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Thursday, August 5, 2021

10 Best Activities to Try

It’s time to shake it up with a new activity. Make friends, learn something, laugh!

We can all get stuck in a rut, especially with winter around the corner. It’s easy to keep doing the same old things we’ve always done, with the same people. But research shows it’s good for the brain to learn something new. Learning stimulates neurons to form pathways, and the more pathways that are formed, the faster information can travel. 

On top of boosting cognitive skills, taking on a new pastime can boost mental well-being and self-confidence. Whether it’s birdwatching, an art class, or reading up on the Civil War, learning increases your sense of purpose and triggers release of the feel-good chemical dopamine. Taking a class in kayaking or learning how to code can lessen stress and build self-esteem. 

Joining a class or group can also boost social skills that may be rusty after the pandemic. Meeting new people, participating in conversations and discussions can all work to keep social skills at their best. Who knows, it may lead to a new friendship or even a job.

So, no excuses! Here are 10 great activities to get you learning.

  1. Life Story Groups. Take a class in putting down your life story via writing, a video or an oral history. Join a Facebook group or start one of your own at your local library or writer’s group. Collect photographs or old film clips and create a history that your family can share through the generations. 
  2. Play Picasso. Whether you join a local artists’ group or study one of the Masters, it’s fun to get creative. Check out offerings at your local arts and craft store, look for a group of plein air (outdoor) painters, search out instruction in watercolor, or find a pottery class. You could even order a tray of watercolors and some paper and then YouTube the hundreds of instructional videos available online. Invite a friend over and paint together, or start a local group of painters, potters or multimedia artists.
  3. Walking Club. Find a local venue or venues to stroll for better health and to make new friends. Maybe it’s the same local park, or you could rotate spots on a weekly basis. Any area with a sidewalk or walking trail can work. Your local cemetery can be a perfect spot to walk and learn some history by researching graves. Consider creating a carpool or providing transportation for members who can’t drive. 
  4. Dancing. Anyone, even those with two left feet, can have fun learning to dance. You may choose to take classes in a studio or go to a local honky tonk for line dancing. Beginners can brush up by practicing with YouTube. Ballet, tap, ballroom … dance will get you moving and engage your mind. And older gentlemen are always in demand as partners!
  5. Take a Class. There’s no excuse not to follow your interests in the classroom now that many universities offer free classes. For the business-minded older adult who may be interested in gaining career skills, Coursera partners with more than 200 universities and leading companies to offer studies in everything from business to cloud engineering. Coursera even offers quizzes so you can see if you’re absorbing the information, and you can earn professional certificates. If you’re more interested in botany or art, simply google “free university class (subject)” to find online offerings. You can also find wonderful classes on a wide variety of subjects via the Osher Lifelong Learning Institute. There are no tests or grades, and classes are specifically for adults aged 50 and above.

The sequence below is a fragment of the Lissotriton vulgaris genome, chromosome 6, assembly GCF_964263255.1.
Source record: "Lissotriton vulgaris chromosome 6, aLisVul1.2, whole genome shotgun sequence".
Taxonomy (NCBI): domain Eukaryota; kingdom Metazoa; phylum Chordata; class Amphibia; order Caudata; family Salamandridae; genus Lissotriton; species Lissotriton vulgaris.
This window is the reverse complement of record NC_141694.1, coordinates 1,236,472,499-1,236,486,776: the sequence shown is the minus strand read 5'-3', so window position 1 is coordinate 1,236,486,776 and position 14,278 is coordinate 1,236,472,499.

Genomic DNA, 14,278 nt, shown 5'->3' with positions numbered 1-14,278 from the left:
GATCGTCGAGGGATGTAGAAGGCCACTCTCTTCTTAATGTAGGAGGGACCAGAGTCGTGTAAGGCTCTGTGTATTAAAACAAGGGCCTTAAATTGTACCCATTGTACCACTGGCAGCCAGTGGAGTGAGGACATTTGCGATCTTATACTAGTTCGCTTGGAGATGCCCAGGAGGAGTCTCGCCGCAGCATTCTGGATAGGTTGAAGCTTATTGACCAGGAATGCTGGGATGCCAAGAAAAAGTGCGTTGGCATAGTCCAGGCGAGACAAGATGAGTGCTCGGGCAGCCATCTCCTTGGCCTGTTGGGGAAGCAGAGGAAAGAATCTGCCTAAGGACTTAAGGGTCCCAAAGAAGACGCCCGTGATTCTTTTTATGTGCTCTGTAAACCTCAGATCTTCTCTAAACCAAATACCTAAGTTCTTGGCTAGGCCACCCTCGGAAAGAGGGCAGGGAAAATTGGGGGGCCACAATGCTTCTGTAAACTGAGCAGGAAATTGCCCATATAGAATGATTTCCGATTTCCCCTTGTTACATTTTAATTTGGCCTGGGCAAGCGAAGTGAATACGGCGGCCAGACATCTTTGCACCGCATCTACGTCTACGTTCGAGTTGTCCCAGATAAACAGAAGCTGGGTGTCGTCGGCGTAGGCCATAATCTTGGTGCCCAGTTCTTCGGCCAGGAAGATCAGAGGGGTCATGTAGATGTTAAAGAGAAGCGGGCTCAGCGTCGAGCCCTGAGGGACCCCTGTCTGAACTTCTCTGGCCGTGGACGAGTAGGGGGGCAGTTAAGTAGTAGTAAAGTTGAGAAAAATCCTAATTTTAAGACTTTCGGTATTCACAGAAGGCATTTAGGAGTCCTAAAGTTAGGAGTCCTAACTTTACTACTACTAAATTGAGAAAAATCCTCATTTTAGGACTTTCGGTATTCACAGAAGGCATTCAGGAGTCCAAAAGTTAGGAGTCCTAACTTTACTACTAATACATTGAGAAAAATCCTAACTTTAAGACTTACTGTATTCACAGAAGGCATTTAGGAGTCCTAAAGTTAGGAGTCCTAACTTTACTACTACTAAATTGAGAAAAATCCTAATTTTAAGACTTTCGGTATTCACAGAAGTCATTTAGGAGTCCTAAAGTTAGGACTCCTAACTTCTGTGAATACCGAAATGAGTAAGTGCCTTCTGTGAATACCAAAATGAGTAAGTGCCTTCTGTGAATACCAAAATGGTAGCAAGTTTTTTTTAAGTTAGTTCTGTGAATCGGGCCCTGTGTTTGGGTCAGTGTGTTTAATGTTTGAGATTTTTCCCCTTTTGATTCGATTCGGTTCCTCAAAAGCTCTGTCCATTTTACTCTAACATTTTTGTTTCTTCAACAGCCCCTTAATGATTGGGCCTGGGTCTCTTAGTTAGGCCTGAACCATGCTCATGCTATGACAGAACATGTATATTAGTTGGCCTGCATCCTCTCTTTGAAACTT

6. Stretch. Anyone can increase mobility, flexibility and endurance by regular stretching. Even better, you can throw in a stretch or two anytime during the day: when you wake up in the morning (that’s right, you can stretch in bed!), during a commercial break, after lunch, after bathing — it doesn’t matter. You can start with these stretches for flexibility, but feel free to search for specific stretches, such as those for the lower back. Another way to stretch is through yoga, which will also improve balance and concentration. There are literally thousands of free classes online, or you can search for local classes to add the element of human connection.
  7. Volunteer. How about walking dogs at the local shelter, or sitting with lonely cats? You can lead museum tours, hand out literature, guide nature walks, distribute food donations or help out with hundreds of other tasks. Find your passion at Volunteer Match and get started making friends and sharing your gifts. 
  8. Work Out. Even if you’ve never set foot in a gym, today’s recreation centers welcome older adults. There may be discounted pricing or even free membership if your health insurance includes Silver Sneakers. Rec centers usually offer a wide variety of classes in addition to weight and equipment areas. Employees will show novices how to use machines, and group classes offer the possibility of new friends along with aerobic exercise. Self-conscious individuals can hang out at the back of the class to start, but inclusion is the name of the game nowadays. You will find people with a wide range of body types and athletic interests.
  9. Join a Club. Do you like to quilt, collect stamps, play Monopoly or picnic? Check out your local MeetUp groups to find one (or more!) that matches your interests. Have you always wanted to use a metal detector? Hike? Travel to great birdwatching spots? Go to gourmet restaurants? There’s a wide variety of free groups just waiting to welcome you into their midst. 
  10. Learn a Language. It’s so easy to spend five or ten minutes a day with a free app like Duolingo that will even send you reminders to study. You will learn simple, practical phrases that are useful whether you are traveling or engaging locally with other speakers. Lessons are short and entertaining … not like the ones you may have endured in high school!